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SYFY WIRE Day of the Dead

Bats, bacteria, and brains: The science behind a zombie outbreak

By Cassidy Ward

Zombies have existed in one form or another for centuries but really came into their own with the release of George Romero’s 1968 film Night of the Living Dead. Romero’s shambling, flesh-hungry ghouls defined the genre while continuing to evolve through subsequent films.

How to Watch

Catch up on Day of the Dead on the SYFY app.

The third installment, Day of the Dead (1985) — once thought to be the endcap of Romero’s series before his return in 2005 — is getting a makeover in the form of a television series of the same name. Premiering on Oct. 15 on SYFY, Day of the Dead follows six strangers in a small town as they attempt to survive the first 24 hours of the zombie apocalypse.

While reimagining Romero’s original film, the base assumptions remain the same. The dead are rising, and they’re hungry. But could something zombie-like actually exist and would they be a threat?

The Dead Rise in First Trailer for SYFY's Upcoming Romero-Inspired Zombie Series, Day of the Dead



If you want to build a zombie hoard from scratch, you’re going to need a few key ingredients: cognitive decline, transmissibility, and a hunger for people’s meaty bits. There’s no known pathogen, chemical, or radioactive substance capable of turning human beings (dead or alive) into rambling monsters ravenous for human flesh. Yet, there are a combination of ailments that could get you to something functionally equivalent.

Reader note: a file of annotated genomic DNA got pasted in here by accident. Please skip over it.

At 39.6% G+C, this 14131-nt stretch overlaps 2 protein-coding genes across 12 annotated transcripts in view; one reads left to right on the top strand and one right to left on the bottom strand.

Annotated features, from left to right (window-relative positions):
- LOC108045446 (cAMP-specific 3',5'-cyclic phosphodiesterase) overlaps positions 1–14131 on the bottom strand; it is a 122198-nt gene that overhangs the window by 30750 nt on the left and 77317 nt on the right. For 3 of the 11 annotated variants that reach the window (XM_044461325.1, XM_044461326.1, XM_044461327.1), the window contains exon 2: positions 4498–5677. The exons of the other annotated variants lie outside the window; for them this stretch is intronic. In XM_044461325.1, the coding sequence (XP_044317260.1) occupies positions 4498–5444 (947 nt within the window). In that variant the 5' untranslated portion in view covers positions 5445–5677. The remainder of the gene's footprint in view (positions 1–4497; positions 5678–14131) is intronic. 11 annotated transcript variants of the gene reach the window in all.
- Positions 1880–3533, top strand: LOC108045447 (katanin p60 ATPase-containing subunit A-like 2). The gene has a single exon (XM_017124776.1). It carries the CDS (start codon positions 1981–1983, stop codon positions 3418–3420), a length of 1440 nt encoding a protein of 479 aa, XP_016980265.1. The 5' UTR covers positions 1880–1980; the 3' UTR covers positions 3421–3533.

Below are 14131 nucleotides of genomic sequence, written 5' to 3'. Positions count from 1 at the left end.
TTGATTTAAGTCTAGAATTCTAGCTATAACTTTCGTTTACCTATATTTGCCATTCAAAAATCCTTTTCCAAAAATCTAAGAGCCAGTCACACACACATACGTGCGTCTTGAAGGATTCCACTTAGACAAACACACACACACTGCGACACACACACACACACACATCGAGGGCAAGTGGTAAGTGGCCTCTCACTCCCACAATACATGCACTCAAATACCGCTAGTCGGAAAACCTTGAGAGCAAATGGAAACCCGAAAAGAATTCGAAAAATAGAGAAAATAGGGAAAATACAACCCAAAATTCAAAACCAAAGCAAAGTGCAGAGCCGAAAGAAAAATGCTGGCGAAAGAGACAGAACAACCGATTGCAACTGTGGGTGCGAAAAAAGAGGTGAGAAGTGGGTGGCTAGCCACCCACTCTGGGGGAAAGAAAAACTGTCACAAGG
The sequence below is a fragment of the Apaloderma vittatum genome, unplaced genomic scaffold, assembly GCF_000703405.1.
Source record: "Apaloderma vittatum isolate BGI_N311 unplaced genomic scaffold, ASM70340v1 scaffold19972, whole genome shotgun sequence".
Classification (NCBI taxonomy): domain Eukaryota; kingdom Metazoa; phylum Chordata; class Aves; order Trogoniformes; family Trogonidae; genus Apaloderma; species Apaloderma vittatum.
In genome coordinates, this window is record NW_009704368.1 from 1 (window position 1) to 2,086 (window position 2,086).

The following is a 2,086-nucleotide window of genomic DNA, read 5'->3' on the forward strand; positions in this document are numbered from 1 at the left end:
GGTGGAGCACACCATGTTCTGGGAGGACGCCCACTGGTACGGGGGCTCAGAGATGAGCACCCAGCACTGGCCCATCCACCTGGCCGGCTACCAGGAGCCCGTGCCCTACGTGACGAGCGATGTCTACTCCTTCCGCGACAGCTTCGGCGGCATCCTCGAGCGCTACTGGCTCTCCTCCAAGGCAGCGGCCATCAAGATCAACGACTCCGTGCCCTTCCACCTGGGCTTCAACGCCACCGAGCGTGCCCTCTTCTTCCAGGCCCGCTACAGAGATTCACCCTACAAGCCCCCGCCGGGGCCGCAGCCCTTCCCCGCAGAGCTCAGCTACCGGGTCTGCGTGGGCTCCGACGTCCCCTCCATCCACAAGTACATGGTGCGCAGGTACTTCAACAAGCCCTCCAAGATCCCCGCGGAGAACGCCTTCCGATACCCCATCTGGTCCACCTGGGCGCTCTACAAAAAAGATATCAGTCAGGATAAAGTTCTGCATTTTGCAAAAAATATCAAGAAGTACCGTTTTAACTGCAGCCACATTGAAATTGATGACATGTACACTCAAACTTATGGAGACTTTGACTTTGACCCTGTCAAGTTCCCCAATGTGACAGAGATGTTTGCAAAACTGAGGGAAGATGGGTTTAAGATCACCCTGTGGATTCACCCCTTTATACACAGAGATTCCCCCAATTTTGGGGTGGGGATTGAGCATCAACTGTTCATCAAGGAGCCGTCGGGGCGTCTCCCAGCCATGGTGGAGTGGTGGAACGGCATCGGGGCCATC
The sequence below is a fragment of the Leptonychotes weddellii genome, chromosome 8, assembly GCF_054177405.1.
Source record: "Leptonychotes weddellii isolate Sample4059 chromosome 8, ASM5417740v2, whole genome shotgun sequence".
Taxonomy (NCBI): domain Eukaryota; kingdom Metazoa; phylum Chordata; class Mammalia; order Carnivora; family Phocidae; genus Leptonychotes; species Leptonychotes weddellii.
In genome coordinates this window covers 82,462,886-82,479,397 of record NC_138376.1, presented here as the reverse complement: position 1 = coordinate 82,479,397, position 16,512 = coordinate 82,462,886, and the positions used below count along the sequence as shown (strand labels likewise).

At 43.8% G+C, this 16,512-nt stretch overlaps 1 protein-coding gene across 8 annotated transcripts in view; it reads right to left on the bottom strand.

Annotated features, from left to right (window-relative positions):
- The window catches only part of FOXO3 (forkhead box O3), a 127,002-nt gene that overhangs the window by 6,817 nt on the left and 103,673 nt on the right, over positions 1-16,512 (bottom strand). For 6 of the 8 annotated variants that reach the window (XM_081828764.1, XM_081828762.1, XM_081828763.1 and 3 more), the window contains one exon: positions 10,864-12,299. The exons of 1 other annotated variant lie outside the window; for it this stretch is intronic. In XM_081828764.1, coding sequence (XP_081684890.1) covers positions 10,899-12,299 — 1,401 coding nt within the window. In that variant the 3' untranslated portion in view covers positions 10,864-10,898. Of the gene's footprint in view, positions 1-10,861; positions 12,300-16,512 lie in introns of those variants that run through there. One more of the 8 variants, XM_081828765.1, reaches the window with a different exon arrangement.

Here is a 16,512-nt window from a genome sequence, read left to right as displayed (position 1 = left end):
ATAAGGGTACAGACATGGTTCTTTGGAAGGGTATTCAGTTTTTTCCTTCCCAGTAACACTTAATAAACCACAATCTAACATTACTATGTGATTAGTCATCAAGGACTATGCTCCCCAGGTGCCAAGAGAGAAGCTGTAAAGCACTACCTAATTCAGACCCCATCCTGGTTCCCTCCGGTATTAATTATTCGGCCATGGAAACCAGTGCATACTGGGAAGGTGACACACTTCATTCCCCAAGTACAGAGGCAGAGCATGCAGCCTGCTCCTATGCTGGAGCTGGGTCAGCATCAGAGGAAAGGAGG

We can check off two of our boxes with just one virus: rabies. Cases of rabies in humans are relatively rare, particularly in parts of the world with robust healthcare systems. In the United States, for instance, only 25 cases have been reported in the last decade and instances of human-to-human infection are rarer still.

The symptoms of rabies, however, make it a good candidate for a zombie-like disease for a few reasons. Should you ever find yourself in the presence of a rabies-infected animal, you might catch a glimpse of behaviors similar to 28 Day’s Later’s rage virus.